Sunday, January 29, 2012

Tangerine Dream

We came into a citrus windfall yesterday.  Today, even after sharing a generous bag of tangerines and grapefruits with our friends Jen and Leah, 8 grapefruits and 17 tangerines remained.  I have a recipe to share soon, but first a little about how we came into such a fortune....

Walking home from The Fresh Market yesterday morning, Brian and I passed by a house with 4 or 5 fruit-laden citrus trees in the backyard.  We've passed by many times and I had only seen an elderly woman outside the house once.  It seemed that no one had been picking the fruit, as the trees have been full for weeks, so we knocked on the door to ask if we might take some.  A frail old woman answered and said we could help ourselves to tangerines, on the condition that we pick two bags of 2-dozen for her, and we could have 2-dozen as well.  We were the rare passers-by that asked before taking the fruit, she observed, Southern manners aren't what they used to be.  

We happily obliged and set to work, Helen instructing us in the best way to pick the fruit to avoid tearing the delicate skin.  The tangerines were late this year, she said matter-of-factly, they are usually all finished by Christmas.  Growing up not far from here, her father owned groves of citrus, she remembered.  Those fields are now subdivisions and strip malls, a Lowe's stands where acres of grapefruit trees once bore fruit.

These trees, never tainted by pesticides or chemicals, have been here more than 30 years, Helen told us.  Neglected nowadays she admitted, due to her old age and several recent falls.  She has no one to pick the fruit she said, and cannot eat grapefruits anymore - a compound in them would render her blood pressure medication inactive.  She will eat some of the tangerines we picked, and share the rest with neighborhood children.  The other bag will go to the halfway house where her daughter lives, the residents appreciate the rare opportunity to eat fresh fruit she told us.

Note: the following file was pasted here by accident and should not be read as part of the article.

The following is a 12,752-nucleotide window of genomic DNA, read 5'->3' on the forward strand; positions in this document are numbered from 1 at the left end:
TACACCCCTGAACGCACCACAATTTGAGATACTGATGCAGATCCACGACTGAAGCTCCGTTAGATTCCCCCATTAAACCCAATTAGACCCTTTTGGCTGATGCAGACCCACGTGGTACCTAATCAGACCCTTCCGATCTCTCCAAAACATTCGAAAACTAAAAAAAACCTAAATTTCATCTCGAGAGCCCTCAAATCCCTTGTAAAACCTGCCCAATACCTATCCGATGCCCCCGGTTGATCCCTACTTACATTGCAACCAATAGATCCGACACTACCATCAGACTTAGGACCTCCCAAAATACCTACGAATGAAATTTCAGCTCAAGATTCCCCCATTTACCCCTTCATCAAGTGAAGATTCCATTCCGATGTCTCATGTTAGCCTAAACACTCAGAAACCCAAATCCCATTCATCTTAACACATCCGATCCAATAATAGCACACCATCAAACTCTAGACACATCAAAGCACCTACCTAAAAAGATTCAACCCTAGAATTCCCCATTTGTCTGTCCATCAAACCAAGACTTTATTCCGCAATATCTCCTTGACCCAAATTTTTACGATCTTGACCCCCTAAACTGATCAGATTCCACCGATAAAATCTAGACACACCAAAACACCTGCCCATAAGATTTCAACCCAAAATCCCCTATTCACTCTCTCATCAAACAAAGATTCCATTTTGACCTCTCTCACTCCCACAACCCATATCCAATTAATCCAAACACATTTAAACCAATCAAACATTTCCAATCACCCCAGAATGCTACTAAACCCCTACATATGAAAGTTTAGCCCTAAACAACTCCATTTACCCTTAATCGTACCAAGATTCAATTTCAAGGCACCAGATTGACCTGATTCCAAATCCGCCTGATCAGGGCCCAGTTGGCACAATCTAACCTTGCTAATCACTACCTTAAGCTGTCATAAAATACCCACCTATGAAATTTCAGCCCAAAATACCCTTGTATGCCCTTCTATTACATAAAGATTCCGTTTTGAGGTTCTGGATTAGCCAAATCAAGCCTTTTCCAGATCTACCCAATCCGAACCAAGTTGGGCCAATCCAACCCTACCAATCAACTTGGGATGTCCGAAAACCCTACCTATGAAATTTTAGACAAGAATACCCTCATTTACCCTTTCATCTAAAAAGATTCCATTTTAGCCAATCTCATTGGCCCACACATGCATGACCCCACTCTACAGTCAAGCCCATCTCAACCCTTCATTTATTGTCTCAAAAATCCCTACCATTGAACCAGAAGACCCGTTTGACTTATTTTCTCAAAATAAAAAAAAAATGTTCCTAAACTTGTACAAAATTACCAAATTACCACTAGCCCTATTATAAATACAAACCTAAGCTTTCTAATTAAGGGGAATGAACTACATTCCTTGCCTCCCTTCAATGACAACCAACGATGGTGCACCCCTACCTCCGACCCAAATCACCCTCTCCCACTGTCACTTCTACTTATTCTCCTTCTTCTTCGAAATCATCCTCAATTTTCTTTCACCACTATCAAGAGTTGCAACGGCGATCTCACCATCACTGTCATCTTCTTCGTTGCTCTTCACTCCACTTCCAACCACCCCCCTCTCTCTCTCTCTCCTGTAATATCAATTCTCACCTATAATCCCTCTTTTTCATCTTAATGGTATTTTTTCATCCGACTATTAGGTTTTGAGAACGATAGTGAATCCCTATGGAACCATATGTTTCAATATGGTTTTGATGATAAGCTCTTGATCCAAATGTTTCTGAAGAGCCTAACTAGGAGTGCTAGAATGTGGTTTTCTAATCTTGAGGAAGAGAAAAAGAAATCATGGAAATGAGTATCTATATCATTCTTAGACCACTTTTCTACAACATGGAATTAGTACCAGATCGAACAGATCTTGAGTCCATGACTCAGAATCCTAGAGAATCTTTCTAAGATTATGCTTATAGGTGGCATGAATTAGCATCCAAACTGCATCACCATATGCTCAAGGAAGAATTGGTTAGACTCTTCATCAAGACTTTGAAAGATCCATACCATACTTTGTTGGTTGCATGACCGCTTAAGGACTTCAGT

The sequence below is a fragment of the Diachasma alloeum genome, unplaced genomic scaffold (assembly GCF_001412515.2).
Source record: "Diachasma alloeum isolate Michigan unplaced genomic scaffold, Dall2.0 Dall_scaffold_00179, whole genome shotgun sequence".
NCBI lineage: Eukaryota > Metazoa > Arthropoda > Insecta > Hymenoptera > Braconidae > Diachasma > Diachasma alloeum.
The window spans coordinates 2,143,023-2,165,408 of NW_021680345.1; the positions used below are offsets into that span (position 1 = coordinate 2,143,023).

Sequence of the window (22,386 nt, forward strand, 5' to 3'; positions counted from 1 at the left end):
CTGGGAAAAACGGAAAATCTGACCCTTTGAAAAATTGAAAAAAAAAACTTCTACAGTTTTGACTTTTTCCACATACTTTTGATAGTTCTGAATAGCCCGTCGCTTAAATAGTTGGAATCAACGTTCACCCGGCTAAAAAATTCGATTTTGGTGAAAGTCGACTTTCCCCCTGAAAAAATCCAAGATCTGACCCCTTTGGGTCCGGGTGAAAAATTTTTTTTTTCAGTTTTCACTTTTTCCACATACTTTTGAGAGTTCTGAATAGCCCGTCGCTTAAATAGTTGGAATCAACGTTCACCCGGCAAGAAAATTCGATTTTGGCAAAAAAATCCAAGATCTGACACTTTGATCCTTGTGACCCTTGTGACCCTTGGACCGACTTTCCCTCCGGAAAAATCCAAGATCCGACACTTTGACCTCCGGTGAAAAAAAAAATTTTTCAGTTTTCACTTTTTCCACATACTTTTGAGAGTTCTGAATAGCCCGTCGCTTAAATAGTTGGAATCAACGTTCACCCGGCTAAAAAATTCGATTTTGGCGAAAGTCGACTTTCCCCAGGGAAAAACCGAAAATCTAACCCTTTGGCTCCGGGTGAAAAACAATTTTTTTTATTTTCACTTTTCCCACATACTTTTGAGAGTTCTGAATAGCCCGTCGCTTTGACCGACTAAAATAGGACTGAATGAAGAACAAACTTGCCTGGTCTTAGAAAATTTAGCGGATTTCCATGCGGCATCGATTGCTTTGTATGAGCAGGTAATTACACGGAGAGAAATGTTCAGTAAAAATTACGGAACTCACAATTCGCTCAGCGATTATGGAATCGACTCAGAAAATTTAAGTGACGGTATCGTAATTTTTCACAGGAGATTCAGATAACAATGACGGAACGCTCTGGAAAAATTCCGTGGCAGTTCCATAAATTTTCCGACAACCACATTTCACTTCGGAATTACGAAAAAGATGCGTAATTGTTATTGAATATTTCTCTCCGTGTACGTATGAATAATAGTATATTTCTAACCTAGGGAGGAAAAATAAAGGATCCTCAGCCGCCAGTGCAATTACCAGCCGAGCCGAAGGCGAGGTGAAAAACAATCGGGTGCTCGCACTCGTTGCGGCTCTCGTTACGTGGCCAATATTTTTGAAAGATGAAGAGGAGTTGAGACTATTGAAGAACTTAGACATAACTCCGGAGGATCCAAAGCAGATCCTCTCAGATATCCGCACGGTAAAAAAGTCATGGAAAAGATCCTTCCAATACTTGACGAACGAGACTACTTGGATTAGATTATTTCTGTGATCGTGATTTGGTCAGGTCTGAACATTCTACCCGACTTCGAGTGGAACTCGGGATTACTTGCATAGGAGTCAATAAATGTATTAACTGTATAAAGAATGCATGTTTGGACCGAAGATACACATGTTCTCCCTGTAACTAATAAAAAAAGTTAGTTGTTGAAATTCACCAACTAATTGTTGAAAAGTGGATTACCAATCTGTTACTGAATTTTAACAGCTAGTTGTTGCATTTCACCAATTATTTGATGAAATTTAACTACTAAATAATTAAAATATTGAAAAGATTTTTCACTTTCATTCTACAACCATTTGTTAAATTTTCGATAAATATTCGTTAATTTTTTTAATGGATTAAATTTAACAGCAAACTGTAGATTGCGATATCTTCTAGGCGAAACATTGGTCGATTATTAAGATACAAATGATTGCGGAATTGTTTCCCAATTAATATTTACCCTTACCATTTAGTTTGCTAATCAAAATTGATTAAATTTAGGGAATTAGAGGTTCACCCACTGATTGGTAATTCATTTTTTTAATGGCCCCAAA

Towering high above us, accessible only by a ladder, clusters of the largest and ripest tangerines hung like grapes, their bright orange like a fiery sun against the blue sky.  Those were the ones we wanted and they taunted us as we climbed, teetering and unsteady but hungry for their sweetness.  Six dozen tangerines were picked in no time, and divided among the three bags.

Did we want grapefruits, asked Helen.  Our eyes became as large as those butter-colored orbs and our gaze drifted to where they hung from the overburdened limbs of the neighboring tree.  Thoughts of fresh-squeezed juice and smoothies, perhaps a greyhound cocktail?  Yes, but the first one would be eaten plain, sliced through its center and eaten with a spoon out of the convenient bowl-shaped half.  She filled a bag with 12 of them.  These here, these are filled with seeds, Helen warned, but they taste the best, the others are pale pink on the inside.

The mile walk home was hurried, as the bag handles seared their imprint into our hands, still fragrant with the citrus oils.  Our bags were heavy with the ripe fruits, their pock-marked skins in shades of golds and glowing embers.  Brian and I talked excitedly of our good fortune and we planned out what to do with such abundance.  Before we had left her house, Helen had invited us to return next Saturday to pick more fruit.  The thought came to us that we couldn't possibly use more, but we will go back.  Not for ourselves but rather for Helen.  I think she would like that.




  1. Yes, yes, yes! And thus a sense of community is born that bridges the generations. I had a Helen in my life. We always stopped for tea in the middle of my cleaning job at her house. Learned so much about her global travels. When E was a baby there was a neighbor with a pear tree and a generous spirit. Cannot tell you how many trips home with a loaded stroller E and I made and oh the fresh baby food puree! Eager to see a pic of your greyhound and other tasty things.

    1. Isn't fruit even better when you pick it yourself?! It makes me so happy knowing without a doubt that this fruit was grown without pesticides and that it originated less than one mile from my home. What a wonderful use for your gifted pears, I'm sure E appreciated it even if she wasn't old enough to say so!

  2. A citrus windfall sounds much better than a financial windfall! I wish our area had citrus. It is so nice that you asked her before taking them, and it sounds like you had a great experience with your citrus-picking afternoon with Helen. Thanks for sharing this story.

    1. Beth, thanks for stopping by! We weren't expecting much to come of our knock on the door since in previous weeks our attempts had been unanswered. It just goes to show that it can't hurt to ask, you might even end up with more than you had dreamed of!

  3. I loved this post - Helen sounds like a real character, I'd love to know if you keep up the weekly visits.


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